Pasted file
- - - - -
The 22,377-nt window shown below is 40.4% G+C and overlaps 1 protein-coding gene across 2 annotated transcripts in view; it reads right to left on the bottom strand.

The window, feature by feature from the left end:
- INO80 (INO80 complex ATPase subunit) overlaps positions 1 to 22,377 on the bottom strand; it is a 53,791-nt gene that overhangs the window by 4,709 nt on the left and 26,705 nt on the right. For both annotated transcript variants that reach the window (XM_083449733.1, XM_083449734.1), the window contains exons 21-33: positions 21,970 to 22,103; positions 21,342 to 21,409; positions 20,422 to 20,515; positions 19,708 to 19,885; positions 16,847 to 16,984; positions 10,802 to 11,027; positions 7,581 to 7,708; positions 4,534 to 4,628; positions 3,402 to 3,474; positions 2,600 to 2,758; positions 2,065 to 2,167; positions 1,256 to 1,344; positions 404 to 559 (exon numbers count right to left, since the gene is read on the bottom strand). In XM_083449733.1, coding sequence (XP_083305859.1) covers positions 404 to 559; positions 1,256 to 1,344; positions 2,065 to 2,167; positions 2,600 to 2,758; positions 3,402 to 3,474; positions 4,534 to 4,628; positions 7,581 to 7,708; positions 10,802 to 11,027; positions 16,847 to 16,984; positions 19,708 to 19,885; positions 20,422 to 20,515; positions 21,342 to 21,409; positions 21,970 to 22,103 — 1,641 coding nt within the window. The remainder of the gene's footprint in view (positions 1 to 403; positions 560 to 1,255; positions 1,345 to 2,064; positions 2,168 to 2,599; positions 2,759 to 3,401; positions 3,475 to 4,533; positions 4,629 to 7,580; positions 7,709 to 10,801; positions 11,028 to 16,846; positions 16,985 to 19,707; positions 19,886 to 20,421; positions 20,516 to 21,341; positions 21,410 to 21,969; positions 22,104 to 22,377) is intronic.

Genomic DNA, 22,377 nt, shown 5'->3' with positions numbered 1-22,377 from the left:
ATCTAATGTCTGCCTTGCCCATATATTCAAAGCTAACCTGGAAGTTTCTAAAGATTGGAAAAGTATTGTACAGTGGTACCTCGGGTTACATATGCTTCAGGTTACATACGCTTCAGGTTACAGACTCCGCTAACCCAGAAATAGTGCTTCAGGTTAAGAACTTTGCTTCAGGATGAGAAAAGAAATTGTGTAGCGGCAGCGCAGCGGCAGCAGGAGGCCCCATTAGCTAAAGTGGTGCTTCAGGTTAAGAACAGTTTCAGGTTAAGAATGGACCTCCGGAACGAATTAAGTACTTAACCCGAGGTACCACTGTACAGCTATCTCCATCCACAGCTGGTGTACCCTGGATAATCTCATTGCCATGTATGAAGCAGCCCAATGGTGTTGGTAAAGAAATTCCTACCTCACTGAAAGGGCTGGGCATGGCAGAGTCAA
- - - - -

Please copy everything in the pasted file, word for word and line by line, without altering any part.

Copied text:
The 22,377-nt window shown below is 40.4% G+C and overlaps 1 protein-coding gene across 2 annotated transcripts in view; it reads right to left on the bottom strand.

The window, feature by feature from the left end:
- INO80 (INO80 complex ATPase subunit) overlaps positions 1 to 22,377 on the bottom strand; it is a 53,791-nt gene that overhangs the window by 4,709 nt on the left and 26,705 nt on the right. For both annotated transcript variants that reach the window (XM_083449733.1, XM_083449734.1), the window contains exons 21-33: positions 21,970 to 22,103; positions 21,342 to 21,409; positions 20,422 to 20,515; positions 19,708 to 19,885; positions 16,847 to 16,984; positions 10,802 to 11,027; positions 7,581 to 7,708; positions 4,534 to 4,628; positions 3,402 to 3,474; positions 2,600 to 2,758; positions 2,065 to 2,167; positions 1,256 to 1,344; positions 404 to 559 (exon numbers count right to left, since the gene is read on the bottom strand). In XM_083449733.1, coding sequence (XP_083305859.1) covers positions 404 to 559; positions 1,256 to 1,344; positions 2,065 to 2,167; positions 2,600 to 2,758; positions 3,402 to 3,474; positions 4,534 to 4,628; positions 7,581 to 7,708; positions 10,802 to 11,027; positions 16,847 to 16,984; positions 19,708 to 19,885; positions 20,422 to 20,515; positions 21,342 to 21,409; positions 21,970 to 22,103 — 1,641 coding nt within the window. The remainder of the gene's footprint in view (positions 1 to 403; positions 560 to 1,255; positions 1,345 to 2,064; positions 2,168 to 2,599; positions 2,759 to 3,401; positions 3,475 to 4,533; positions 4,629 to 7,580; positions 7,709 to 10,801; positions 11,028 to 16,846; positions 16,985 to 19,707; positions 19,886 to 20,421; positions 20,516 to 21,341; positions 21,410 to 21,969; positions 22,104 to 22,377) is intronic.

Genomic DNA, 22,377 nt, shown 5'->3' with positions numbered 1-22,377 from the left:
ATCTAATGTCTGCCTTGCCCATATATTCAAAGCTAACCTGGAAGTTTCTAAAGATTGGAAAAGTATTGTACAGTGGTACCTCGGGTTACATATGCTTCAGGTTACATACGCTTCAGGTTACAGACTCCGCTAACCCAGAAATAGTGCTTCAGGTTAAGAACTTTGCTTCAGGATGAGAAAAGAAATTGTGTAGCGGCAGCGCAGCGGCAGCAGGAGGCCCCATTAGCTAAAGTGGTGCTTCAGGTTAAGAACAGTTTCAGGTTAAGAATGGACCTCCGGAACGAATTAAGTACTTAACCCGAGGTACCACTGTACAGCTATCTCCATCCACAGCTGGTGTACCCTGGATAATCTCATTGCCATGTATGAAGCAGCCCAATGGTGTTGGTAAAGAAATTCCTACCTCACTGAAAGGGCTGGGCATGGCAGAGTCAA